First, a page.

Robert Byrd is a former newspaper manager, reporter, editor, photographer and designer, who worked for community newspapers throughout the Southeast for more than seven years. He returned to academia to help educate a new generation of journalists for a ever-changing media industry. His teaching interests are in visual communication, multimedia journalism, social media, media history, and media criticism. Dr. Byrd’s research focuses on lesbian, gay, bisexual, transgender, and queer representations in both the LGBTQ and mainstream media. His most recent work explores LGBTQ representations in television sitcoms. Dr. Byrd is also interested in LGBTQ media history, in particular, its role in providing a queer memory in contemporary politics. He is a member of the AEJMC’s GLBT interest group as well as the history, cultural and critical studies, and newspaper and online news divisions. For more information about Dr. Byrd’s research and teaching, visit his website at

Dr. Elena Delavega is Assistant Professor of Social Work, MSW Program Coordinator, and Associate Director of the Benjamin L. Hooks Institute for Social Change at the UofM. She obtained her Master of Social Work in 2008 and her PhD in Social Work in 2010 at the University of Houston. Dr. Delavega’s body of work is centered on the issues of poverty and exclusion and includes more than 14 peer-reviewed publications, over 50 other publications including reports, newspaper/magazine articles, book chapters, fact sheets, and translations; and over 65 peer-reviewed and invited presentations.

Dr. Latrice C. Pichon, PhD, MPH, CHES, is an Associate Professor in the Division of Social and Behavioral Sciences at the UofM School of Public Health. Her research focuses on exploring the role of the faith-based community in addressing HIV awareness and prevention, partnering with community-based organizations to understand HIV outreach, care, and utilization needs among vulnerable populations, and using the application of CBPR approaches. Formative research is a critical component of her CBPR work as it sets the foundation for her research inquiries and trusting relationships with communities who are intended to benefit from her work.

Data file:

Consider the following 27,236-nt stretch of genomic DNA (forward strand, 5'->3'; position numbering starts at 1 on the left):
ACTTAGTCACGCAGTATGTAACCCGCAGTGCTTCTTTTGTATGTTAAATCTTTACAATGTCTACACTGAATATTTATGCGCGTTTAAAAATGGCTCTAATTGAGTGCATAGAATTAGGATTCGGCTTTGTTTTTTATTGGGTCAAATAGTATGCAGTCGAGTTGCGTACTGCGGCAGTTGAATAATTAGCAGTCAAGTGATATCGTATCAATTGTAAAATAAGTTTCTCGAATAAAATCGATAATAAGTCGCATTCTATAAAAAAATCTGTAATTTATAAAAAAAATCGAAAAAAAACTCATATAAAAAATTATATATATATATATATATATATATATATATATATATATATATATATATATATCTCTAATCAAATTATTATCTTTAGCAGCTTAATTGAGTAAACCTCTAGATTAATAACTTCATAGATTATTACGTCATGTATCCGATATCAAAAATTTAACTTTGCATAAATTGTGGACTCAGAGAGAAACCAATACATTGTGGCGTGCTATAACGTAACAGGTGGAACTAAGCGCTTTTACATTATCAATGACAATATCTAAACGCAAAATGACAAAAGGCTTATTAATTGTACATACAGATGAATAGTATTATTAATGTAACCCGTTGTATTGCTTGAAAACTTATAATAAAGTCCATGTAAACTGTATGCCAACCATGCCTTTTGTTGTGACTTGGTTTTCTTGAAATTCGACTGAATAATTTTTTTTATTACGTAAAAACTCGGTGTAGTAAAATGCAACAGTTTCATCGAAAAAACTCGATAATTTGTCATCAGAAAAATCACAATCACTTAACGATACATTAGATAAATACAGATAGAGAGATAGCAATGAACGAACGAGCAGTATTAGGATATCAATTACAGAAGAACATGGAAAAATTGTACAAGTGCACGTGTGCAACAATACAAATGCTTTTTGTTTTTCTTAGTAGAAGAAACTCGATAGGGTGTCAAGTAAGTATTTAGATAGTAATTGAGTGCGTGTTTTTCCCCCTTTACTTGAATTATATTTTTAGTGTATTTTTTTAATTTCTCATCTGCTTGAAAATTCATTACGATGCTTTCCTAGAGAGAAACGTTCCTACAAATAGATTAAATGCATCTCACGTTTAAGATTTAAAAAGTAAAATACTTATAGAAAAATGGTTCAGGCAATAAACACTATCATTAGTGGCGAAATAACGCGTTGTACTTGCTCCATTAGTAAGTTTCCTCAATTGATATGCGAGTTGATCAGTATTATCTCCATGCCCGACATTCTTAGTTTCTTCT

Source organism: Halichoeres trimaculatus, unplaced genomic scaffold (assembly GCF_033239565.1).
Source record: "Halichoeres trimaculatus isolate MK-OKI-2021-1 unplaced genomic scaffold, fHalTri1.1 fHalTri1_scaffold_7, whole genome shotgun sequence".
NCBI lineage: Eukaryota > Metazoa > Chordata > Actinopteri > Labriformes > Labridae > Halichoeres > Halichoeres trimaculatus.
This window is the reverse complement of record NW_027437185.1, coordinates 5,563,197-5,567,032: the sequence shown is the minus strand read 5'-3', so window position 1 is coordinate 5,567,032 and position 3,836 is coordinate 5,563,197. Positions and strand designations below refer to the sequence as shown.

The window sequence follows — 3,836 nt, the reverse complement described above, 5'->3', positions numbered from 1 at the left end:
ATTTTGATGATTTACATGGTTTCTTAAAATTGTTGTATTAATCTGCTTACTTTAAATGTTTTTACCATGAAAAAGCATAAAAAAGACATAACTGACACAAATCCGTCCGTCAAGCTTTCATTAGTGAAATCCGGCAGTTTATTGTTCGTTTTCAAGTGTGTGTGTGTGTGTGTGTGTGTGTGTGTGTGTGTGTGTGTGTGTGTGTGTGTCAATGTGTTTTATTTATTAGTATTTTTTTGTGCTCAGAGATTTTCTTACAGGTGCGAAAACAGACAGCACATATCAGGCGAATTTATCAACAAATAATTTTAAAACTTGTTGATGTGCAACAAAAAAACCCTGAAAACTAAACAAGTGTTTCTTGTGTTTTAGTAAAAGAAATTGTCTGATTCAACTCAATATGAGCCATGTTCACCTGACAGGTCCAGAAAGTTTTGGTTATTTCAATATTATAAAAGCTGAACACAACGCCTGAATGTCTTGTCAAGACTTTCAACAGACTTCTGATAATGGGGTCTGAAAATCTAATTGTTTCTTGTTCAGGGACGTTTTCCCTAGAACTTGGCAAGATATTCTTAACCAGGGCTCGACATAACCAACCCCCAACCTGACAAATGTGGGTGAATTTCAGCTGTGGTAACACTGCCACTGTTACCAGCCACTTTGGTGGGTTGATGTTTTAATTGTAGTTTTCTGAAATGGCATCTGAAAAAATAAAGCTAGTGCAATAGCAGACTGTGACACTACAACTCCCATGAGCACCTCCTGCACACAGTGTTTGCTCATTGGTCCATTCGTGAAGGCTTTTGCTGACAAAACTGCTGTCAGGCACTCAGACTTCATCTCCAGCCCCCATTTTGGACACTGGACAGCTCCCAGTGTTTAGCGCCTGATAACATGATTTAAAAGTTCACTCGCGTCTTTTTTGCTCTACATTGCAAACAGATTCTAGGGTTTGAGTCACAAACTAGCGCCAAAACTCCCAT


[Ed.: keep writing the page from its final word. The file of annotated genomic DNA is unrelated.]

Eddie Wiley serves as the Co-Chair for the HIV Care and Prevention Planning Group for Shelby County. He is a proud Tiger at the UofM where he is pursuing his Master of Public Health. Recently honored by the Memphis Flyer as one of Memphis’ Top 20 under 30, Mr. Wiley has long been recognized for his continued work in the field of HIV/AIDS. A self-professed “journacate”, Mr. Wiley fuses his passion for advocacy with journalism as a contributing writer for The Unleashed Voice Magazine and an On-Air Personality for The Unleashed Voice Radio Show on KWAM 990.

Andrea W. Stubbs, MPA is part of the St. Jude Children’s Research Hospital’s Comprehensive HIV Prevention and Care Program. For nearly a decade, she has served as the Manager of HIV Community Programs mobilizing a diverse group of 25 community stakeholders and addressing programmatic and policy level structural changes. Her role calls for an intricate balance, and understanding of, organizational and community needs via careful selection and training of community allies and supporting staff. Additionally, she has successfully led a team of community researchers that have significantly improved early diagnosis and engagement in HIV care for youth and assured young adult males participated in PrEP feasibility studies.  As a community research translator, Andrea has bridged the gap between research and applied services.